Binance, one of the world’s largest cryptocurrency exchanges, is expanding its global reach with the opening of a new blockchain hub in Georgia. The move is aimed at promoting further adoption of cryptocurrencies in the country, creating more job opportunities, and attracting talent to the Georgian blockchain sector.

Binance referred to the hub as a “Web3 outpost,” and it intends to use it to promote industry education and innovation, as well as to organize educational and hackathon events. The hub is expected to create dozens of new jobs by the end of 2023, in addition to the 25 people already employed by Binance’s Georgia division.

Georgia has become a hub for cryptocurrency and blockchain companies due to its favorable regulatory environment and low electricity costs. In recent years, the country has attracted a growing number of blockchain startups and has become known for its progressive approach to crypto regulation.

Binance’s expansion into Georgia is part of the company’s broader strategy to expand its global reach and promote the adoption of cryptocurrencies around the world. The company has been actively seeking out new markets and partnerships, and has launched a number of new initiatives aimed at increasing awareness and adoption of cryptocurrencies.

In addition to its blockchain hub in Georgia, Binance has also launched a number of other initiatives aimed at promoting the adoption of cryptocurrencies. These include Binance Academy, an educational platform that provides free online courses on blockchain and cryptocurrency, and Binance Launchpad, a platform that helps blockchain startups raise funds through initial coin offerings (ICOs).

Binance’s expansion into Georgia is a positive sign for the global crypto industry, which has faced regulatory challenges in many countries. By opening a new blockchain hub in a crypto-friendly country like Georgia, Binance is helping to further legitimize the use of cryptocurrencies and blockchain technology, and is paving the way for greater adoption and innovation in the industry.


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MicroStrategy Acquires More Bitcoin Amid Market Recovery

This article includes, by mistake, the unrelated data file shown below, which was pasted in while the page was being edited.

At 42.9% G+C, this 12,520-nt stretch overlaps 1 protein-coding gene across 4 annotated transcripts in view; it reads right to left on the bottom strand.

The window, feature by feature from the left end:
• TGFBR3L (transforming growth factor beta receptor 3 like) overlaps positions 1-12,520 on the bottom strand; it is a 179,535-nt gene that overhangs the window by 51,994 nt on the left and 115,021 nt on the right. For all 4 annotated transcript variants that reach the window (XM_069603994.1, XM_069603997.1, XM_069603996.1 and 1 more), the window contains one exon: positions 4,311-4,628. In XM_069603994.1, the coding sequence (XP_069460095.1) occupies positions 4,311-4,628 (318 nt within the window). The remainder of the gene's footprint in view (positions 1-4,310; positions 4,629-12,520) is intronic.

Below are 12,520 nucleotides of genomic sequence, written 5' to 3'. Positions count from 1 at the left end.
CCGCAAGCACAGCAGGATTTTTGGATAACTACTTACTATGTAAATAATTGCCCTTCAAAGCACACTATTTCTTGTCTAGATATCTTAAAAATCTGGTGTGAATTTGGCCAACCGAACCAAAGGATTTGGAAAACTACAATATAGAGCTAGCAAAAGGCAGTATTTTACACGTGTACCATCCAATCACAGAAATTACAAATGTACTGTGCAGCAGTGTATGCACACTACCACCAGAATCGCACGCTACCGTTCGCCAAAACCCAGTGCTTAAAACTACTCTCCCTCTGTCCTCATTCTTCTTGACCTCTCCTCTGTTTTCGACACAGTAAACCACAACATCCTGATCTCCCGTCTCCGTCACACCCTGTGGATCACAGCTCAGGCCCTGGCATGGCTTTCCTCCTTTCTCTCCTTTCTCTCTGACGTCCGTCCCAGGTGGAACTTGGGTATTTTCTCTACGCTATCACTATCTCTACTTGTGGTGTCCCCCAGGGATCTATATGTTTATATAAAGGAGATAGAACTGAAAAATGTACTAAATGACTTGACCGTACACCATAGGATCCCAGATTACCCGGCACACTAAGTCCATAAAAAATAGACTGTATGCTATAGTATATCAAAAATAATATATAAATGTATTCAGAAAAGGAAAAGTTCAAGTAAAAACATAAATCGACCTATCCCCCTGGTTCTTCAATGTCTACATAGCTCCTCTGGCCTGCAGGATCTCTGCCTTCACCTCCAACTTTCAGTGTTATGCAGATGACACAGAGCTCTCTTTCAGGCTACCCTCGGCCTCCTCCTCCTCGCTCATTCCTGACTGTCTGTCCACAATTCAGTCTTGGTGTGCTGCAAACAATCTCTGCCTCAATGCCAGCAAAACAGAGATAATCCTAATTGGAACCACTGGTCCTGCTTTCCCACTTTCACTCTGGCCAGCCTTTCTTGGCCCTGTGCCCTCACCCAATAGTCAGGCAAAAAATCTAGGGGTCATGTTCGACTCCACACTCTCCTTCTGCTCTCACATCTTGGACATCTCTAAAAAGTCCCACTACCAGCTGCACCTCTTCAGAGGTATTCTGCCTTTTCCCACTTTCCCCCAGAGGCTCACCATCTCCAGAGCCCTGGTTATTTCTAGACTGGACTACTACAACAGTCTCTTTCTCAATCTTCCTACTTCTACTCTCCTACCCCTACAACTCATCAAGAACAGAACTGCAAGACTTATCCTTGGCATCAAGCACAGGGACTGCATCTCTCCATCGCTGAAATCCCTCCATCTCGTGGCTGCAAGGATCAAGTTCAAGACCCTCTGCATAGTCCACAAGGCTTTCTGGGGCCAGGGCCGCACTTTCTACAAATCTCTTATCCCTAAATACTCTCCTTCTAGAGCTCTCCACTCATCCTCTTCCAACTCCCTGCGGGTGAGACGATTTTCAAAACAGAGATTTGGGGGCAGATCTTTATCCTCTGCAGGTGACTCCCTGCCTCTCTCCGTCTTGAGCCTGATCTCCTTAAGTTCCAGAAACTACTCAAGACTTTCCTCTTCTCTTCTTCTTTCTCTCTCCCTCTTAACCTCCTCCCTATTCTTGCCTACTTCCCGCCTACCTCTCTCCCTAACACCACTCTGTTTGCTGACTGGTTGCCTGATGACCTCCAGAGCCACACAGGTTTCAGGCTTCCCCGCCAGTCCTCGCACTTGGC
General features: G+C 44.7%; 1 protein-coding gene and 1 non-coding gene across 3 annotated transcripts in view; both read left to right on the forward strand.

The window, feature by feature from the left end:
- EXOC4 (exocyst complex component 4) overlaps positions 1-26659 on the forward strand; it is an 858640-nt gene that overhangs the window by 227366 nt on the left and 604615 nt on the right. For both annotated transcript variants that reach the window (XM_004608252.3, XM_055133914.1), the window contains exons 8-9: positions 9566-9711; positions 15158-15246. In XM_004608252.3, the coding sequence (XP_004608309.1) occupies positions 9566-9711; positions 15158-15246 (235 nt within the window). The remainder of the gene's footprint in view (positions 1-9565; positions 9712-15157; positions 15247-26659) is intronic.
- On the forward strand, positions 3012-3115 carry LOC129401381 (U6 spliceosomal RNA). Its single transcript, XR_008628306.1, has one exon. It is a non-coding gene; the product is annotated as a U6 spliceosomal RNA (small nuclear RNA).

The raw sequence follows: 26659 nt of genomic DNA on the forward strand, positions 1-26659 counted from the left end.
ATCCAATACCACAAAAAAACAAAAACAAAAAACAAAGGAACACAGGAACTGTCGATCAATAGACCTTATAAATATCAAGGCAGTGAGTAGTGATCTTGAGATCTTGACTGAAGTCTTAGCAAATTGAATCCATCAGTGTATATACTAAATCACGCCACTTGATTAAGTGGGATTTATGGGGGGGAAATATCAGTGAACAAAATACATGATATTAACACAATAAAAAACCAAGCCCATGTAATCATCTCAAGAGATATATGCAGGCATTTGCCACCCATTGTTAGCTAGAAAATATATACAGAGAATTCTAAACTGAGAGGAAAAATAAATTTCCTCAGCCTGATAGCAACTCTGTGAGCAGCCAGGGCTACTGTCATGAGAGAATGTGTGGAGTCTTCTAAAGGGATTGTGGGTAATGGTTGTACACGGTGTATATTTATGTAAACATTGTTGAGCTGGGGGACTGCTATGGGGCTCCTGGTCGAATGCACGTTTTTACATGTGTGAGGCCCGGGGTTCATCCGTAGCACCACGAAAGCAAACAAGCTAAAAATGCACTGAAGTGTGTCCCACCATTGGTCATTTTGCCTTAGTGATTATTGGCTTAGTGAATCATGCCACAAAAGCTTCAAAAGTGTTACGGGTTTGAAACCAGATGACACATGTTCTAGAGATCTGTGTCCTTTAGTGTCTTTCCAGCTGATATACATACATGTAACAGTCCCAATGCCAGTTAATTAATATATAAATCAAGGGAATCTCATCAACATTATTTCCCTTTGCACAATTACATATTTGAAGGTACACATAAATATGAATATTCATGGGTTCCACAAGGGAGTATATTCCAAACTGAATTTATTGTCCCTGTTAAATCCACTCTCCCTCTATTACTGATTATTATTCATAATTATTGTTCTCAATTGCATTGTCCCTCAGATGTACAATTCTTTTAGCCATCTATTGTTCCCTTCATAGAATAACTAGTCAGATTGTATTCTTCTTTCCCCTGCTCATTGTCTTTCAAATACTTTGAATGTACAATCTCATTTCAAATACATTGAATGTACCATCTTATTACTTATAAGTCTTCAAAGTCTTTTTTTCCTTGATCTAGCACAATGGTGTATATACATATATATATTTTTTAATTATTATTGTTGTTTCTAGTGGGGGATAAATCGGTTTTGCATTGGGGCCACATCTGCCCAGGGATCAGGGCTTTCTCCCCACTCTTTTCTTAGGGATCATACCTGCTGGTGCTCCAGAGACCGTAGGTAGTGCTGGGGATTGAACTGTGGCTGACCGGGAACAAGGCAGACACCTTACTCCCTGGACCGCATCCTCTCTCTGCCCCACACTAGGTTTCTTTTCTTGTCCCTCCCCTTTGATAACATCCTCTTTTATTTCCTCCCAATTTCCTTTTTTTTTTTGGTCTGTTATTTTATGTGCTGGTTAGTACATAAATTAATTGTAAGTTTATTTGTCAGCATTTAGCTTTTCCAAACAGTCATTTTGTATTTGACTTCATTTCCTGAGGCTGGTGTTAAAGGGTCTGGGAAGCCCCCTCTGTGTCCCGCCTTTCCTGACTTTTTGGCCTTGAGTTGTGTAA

Business intelligence firm and major Bitcoin investor, MicroStrategy, has announced that it is acquiring more Bitcoin amid the recent cryptocurrency market recovery. According to a recent form 8-K filing with the United States Securities and Exchange Commission, MicroStrategy repaid its $205 million loan to Silvergate at a 22% discount and acquired 6,455 Bitcoin for $150 million. The latest purchase brings the total amount of BTC held by the company to 138,955, which was bought for $4.1 billion at an average price of $29,817 per coin.

The company acquired its latest batch of Bitcoin between Feb. 16, 2023 and March 23, 2023. The purchase marks MicroStrategy’s first Bitcoin acquisition of 2023, with the previous purchase taking place in late December 2022, when the company bought 2,395 BTC for $42.8 million at an average price of $17,181 per coin during the period from Nov. 1 to Dec. 21.

In addition to the BTC purchase, MicroStrategy sold class A common stock worth $500 million. According to the latest updates, the company issued and sold an aggregate of 1,348,855 shares under the sales agreement for aggregate net proceeds of approximately $339 million.

As previously announced, MicroStrategy’s subsidiary, MacroStrategy, received a $205 million term loan from Silvergate Bank in March 2022 under its Silvergate Exchange Network Leverage program. The loan was collateralized by certain Bitcoin owned by MacroStrategy and had a scheduled maturity date of March 23, 2025. Under the terms of the credit agreement, MacroStrategy was required to maintain a loan to collateral value ratio of less than 50%.

On March 24, 2023, MacroStrategy and Silvergate entered into a prepayment, waiver, and payoff to credit and security agreement, with MacroStrategy voluntarily prepaying Silvergate around $161 million in full repayment. According to the filing, “Upon Silvergate’s receipt of the payoff amount, the credit agreement was terminated, and Silvergate released its security interest in all of MacroStrategy’s assets collateralizing the loan, including the Bitcoin that was serving as collateral.”

MicroStrategy’s co-founder and former CEO, Michael Saylor, took to Twitter to announce the loan repayment and Bitcoin acquisition. The company’s ongoing acquisition of Bitcoin has made it one of the largest institutional holders of the cryptocurrency.


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Bitcoin (BTC) $ 26,070.99 1.97%
Ethereum (ETH) $ 1,574.47 1.23%
Litecoin (LTC) $ 64.29 0.80%
Bitcoin Cash (BCH) $ 206.94 1.00%